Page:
Big business is counting its blessings -- and anticipating more -- in the wake of President Bush's re-election.You can see where the welfare of the people falls in such an agenda, right?
The Bush administration had already proved itself to business in its first term when it enacted three rounds of tax cuts, eased environmental regulation, filled cabinet agencies with business-friendly appointments, and backed legislation to boost domestic energy production. Now, many companies and industries expect specific gains from new federal policies and programs, and the Republican Party's stronger hand in Congress will mean that those legislative proposals will face relatively fewer hurdles.
In the next four years, drug makers, health-care companies and financial-service concerns expect to benefit from Bush efforts to rein in legal costs and extend dividend and capital-gains tax cuts. Wall Street companies are looking for a flood of new investment if Mr. Bush succeeds in opening the Social Security system to privately owned accounts. Fast-food chains are less worried about a higher minimum wage and auto makers about tighter fuel-economy standards -- both areas where a Kerry administration planned to make changes.
Many industries invested heavily in the Bush campaign as much to avert a victory by Sen. John Kerry as to help ensure four more years for Mr. Bush. Health-care and drug companies contributed $26 million to Mr. Bush and the Republican Party, knowing the Massachusetts Democrat planned to have the federal government bargain directly with drug makers on Medicare prices and allow drug imports from Canada.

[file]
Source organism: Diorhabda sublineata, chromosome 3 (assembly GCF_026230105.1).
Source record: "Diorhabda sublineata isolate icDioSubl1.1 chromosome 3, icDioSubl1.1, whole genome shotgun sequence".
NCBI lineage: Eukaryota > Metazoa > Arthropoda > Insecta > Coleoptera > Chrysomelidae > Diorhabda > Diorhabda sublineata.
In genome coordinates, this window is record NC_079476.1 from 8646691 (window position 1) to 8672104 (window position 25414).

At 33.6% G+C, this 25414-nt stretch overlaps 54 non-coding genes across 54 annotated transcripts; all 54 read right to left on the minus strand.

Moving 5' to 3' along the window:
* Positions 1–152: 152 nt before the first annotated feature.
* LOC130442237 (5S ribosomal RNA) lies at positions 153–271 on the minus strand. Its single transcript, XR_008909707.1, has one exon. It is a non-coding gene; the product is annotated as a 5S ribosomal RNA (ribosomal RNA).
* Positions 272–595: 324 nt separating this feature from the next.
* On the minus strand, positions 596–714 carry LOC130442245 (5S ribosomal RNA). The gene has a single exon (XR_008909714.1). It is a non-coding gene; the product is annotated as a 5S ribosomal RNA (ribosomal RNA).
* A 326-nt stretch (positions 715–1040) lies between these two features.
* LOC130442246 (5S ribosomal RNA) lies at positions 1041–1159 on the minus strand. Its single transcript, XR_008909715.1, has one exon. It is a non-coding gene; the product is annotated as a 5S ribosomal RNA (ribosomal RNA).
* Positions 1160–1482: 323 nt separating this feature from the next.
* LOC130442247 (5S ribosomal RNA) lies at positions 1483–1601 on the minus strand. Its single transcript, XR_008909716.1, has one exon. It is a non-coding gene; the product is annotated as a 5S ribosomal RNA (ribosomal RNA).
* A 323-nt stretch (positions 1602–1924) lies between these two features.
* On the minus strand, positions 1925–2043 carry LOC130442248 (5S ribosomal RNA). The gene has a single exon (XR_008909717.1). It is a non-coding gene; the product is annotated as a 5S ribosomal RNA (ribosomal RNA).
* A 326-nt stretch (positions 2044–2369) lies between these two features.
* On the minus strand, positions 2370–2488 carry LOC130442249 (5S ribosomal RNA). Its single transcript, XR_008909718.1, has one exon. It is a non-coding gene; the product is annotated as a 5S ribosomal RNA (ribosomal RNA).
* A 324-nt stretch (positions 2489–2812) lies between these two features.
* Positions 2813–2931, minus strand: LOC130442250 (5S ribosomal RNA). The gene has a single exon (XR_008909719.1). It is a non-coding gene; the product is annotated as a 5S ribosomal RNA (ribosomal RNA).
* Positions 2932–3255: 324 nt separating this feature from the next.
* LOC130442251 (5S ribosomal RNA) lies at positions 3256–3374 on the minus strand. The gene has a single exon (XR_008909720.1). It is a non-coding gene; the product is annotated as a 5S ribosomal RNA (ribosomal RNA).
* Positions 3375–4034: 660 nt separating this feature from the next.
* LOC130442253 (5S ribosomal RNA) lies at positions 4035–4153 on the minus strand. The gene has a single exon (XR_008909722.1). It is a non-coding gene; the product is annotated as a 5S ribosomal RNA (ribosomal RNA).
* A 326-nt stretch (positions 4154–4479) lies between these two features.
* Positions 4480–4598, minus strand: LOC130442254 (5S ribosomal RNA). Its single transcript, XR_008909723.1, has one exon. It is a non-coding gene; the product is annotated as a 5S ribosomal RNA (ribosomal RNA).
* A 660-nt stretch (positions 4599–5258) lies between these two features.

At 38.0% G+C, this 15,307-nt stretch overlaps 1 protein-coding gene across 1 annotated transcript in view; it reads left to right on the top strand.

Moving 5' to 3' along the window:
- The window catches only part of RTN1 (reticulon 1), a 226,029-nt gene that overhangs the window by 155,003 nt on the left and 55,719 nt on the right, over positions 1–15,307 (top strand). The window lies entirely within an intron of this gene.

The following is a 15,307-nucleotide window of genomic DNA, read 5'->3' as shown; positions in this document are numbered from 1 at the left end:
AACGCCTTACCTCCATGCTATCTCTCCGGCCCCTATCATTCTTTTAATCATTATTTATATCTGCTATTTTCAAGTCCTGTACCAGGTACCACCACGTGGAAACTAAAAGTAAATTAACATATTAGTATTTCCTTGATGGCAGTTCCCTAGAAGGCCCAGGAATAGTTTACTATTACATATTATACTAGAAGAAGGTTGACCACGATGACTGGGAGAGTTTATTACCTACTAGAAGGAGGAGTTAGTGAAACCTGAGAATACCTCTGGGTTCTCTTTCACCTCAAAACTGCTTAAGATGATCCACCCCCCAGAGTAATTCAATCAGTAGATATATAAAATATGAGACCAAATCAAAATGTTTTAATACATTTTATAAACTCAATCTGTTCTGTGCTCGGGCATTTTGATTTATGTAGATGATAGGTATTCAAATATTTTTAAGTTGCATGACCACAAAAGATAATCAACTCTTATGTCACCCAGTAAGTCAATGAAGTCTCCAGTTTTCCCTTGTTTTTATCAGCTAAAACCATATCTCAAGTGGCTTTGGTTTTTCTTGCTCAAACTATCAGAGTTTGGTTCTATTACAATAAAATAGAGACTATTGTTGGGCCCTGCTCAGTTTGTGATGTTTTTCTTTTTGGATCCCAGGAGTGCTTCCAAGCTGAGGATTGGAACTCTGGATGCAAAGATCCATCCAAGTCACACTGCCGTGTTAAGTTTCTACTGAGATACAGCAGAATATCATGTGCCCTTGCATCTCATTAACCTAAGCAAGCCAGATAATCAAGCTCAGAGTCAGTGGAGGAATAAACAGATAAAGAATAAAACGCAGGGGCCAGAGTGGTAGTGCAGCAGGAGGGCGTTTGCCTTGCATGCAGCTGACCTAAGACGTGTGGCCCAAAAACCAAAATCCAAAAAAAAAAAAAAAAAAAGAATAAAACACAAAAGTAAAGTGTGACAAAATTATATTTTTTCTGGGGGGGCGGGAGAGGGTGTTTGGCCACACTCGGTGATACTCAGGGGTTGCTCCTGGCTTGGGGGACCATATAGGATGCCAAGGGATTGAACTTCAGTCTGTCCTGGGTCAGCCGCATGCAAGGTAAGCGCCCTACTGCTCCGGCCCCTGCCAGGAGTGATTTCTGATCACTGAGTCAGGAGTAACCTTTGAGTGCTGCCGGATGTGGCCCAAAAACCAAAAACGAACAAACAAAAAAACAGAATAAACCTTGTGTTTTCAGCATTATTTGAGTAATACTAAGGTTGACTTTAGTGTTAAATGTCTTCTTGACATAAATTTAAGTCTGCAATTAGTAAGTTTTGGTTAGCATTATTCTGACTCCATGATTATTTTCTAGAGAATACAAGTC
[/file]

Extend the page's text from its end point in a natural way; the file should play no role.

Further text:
While Congressional Democrats will probably continue their push for such measures, Mr. Bush's victory, along with Republican gains in the House and Senate, greatly diminish the Democrats' chances.
UPDATE: An iteresting tidbit from the above article also provides a hint about what another four more years of the empty flight suit will bring:
"This was a meaningful mandate, and we can expect aggressive action on the Bush agenda," said Tom Gallagher, a Washington policy analyst for ISI Group, a New York investment firm. Mr. Gallagher's company put together a "Bush index" of stocks and industries that would be expected to do well in a second term; they include health care, insurance, defense, energy and utilities.
... Mr. Gallagher reasons that Mr. Bush's combative foreign policy would lead to "increasing short-term geopolitical risk ... causing some investors to seek protection" in gold.